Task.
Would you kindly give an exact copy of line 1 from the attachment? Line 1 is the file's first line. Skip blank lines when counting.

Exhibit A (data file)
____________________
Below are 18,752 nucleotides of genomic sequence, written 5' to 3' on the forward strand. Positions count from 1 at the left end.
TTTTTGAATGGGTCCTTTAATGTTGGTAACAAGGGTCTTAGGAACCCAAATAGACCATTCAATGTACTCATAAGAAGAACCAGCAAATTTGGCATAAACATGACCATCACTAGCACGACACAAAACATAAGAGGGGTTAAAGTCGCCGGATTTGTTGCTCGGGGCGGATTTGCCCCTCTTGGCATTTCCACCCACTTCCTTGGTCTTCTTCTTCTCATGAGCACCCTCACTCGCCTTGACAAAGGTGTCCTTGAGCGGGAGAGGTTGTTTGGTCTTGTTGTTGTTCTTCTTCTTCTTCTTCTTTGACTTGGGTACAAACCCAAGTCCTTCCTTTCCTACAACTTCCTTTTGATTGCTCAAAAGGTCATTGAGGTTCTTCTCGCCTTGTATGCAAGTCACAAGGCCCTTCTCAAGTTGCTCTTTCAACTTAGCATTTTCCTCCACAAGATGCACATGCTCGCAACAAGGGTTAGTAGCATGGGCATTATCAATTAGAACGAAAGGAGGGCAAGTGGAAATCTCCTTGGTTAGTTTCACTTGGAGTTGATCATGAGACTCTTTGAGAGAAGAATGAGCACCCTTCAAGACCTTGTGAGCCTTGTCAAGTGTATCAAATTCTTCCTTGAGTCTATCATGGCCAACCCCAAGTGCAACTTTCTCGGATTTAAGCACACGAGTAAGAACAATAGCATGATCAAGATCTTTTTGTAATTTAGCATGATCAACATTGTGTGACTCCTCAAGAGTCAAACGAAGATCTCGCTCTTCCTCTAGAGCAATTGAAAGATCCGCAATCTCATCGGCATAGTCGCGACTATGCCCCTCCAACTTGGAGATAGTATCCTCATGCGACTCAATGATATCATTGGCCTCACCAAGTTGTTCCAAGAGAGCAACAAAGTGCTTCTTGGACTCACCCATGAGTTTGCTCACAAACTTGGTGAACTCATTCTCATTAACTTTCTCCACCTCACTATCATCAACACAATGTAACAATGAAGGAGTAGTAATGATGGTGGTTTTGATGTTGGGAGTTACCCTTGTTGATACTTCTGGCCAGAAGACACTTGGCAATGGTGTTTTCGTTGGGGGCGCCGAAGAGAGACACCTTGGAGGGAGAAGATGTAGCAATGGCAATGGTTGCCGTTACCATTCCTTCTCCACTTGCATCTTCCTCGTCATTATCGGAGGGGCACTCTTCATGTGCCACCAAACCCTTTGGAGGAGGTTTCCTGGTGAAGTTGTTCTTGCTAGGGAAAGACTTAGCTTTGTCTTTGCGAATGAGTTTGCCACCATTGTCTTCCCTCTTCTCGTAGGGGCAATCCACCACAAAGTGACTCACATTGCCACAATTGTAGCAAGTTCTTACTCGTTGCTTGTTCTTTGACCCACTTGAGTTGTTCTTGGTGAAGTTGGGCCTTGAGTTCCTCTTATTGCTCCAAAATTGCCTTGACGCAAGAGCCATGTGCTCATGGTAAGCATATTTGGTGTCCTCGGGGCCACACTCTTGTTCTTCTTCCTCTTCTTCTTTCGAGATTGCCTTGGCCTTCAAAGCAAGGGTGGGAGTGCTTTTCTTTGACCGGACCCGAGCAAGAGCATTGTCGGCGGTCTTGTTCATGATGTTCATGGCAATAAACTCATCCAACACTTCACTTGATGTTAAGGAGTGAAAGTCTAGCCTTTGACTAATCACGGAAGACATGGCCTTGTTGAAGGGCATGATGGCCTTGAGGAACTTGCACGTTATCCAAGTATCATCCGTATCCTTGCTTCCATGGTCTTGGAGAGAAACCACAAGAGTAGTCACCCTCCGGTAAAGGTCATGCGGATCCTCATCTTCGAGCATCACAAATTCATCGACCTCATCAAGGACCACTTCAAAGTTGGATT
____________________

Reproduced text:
Below are 18,752 nucleotides of genomic sequence, written 5' to 3' on the forward strand. Positions count from 1 at the left end.